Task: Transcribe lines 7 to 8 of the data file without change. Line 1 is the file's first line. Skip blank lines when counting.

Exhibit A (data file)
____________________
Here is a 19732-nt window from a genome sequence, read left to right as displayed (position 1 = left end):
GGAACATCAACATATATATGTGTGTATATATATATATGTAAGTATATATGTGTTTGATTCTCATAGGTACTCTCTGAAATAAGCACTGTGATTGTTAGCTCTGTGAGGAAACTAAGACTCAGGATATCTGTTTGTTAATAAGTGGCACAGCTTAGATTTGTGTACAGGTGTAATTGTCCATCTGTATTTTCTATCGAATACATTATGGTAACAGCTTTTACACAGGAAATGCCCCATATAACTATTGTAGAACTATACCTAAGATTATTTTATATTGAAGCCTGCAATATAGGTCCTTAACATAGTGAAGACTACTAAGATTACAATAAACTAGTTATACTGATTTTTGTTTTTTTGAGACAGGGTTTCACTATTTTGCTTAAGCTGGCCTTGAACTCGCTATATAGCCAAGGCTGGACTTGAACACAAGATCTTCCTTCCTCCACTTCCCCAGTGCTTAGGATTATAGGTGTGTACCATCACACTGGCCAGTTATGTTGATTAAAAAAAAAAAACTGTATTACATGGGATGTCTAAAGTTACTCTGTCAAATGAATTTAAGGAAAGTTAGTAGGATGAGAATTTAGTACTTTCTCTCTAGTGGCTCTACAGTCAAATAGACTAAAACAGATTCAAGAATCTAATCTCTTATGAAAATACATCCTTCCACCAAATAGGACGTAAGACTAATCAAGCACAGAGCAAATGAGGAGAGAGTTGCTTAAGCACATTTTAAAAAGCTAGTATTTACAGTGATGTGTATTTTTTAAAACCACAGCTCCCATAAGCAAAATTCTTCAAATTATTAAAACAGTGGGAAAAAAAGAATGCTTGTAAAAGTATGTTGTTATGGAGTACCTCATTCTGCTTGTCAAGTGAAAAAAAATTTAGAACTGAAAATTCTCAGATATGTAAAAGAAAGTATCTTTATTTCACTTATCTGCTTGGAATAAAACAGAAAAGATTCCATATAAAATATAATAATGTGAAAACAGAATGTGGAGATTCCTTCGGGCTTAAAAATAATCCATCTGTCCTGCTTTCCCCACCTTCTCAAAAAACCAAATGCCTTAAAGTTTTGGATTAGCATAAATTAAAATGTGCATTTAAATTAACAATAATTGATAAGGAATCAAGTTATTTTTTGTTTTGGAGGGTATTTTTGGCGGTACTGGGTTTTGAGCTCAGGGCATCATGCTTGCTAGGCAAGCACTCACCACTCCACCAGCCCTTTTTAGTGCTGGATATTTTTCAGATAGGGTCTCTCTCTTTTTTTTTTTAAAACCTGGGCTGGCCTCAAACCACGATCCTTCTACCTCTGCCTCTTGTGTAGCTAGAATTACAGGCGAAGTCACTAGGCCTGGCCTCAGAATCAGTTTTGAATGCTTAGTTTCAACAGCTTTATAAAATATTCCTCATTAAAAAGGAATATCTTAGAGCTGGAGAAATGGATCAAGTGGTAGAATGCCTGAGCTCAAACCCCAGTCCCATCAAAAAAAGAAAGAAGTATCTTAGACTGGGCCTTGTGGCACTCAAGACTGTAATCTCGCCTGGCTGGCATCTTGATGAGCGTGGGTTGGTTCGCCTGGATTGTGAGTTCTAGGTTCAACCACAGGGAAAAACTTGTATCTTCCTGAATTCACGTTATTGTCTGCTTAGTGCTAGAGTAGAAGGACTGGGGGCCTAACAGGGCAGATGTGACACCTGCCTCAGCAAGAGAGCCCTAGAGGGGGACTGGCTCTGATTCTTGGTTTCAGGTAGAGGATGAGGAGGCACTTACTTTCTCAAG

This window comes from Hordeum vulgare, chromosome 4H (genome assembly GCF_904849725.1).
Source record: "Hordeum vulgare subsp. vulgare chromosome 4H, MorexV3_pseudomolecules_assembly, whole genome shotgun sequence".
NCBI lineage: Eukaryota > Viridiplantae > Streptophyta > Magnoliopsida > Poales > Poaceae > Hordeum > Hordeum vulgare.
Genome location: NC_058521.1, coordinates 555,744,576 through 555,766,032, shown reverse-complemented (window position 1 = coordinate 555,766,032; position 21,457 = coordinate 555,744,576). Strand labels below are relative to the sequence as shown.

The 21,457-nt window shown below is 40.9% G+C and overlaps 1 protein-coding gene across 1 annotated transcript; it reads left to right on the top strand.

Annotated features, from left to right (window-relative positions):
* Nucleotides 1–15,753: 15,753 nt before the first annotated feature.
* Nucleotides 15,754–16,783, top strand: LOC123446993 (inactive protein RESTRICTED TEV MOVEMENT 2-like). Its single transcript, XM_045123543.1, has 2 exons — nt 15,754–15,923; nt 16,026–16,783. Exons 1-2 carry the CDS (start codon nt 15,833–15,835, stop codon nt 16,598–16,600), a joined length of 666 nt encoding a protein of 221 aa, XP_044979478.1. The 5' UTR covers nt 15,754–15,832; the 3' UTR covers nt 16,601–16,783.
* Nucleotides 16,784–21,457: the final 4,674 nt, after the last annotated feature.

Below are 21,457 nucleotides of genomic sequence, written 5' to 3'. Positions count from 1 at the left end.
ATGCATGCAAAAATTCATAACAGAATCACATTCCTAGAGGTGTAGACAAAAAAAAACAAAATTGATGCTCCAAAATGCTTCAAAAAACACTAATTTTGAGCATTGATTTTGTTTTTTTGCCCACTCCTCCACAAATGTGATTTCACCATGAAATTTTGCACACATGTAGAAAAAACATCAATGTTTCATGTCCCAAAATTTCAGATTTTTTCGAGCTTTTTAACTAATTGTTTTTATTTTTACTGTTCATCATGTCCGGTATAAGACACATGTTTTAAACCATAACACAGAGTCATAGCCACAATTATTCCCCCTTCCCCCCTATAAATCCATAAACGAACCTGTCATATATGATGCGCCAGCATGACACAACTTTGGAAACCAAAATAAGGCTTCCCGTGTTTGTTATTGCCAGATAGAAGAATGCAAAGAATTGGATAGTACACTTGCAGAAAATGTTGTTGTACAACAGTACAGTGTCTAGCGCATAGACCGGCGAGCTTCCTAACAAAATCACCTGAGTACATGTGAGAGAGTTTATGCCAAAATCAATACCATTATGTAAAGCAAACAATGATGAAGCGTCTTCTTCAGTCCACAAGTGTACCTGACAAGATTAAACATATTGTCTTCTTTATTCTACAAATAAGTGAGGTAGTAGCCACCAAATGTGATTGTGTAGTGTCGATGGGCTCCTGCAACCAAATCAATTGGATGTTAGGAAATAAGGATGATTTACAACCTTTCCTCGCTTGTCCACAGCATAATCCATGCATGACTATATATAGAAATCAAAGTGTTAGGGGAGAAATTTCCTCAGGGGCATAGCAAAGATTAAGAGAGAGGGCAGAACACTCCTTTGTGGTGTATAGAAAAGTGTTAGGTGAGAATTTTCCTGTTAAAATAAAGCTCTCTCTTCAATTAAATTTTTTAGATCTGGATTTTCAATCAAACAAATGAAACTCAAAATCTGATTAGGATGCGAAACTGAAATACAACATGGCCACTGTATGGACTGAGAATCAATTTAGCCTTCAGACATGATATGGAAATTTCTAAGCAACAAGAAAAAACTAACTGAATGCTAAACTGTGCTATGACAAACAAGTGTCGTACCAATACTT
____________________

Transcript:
The 21,457-nt window shown below is 40.9% G+C and overlaps 1 protein-coding gene across 1 annotated transcript; it reads left to right on the top strand.

Annotated features, from left to right (window-relative positions):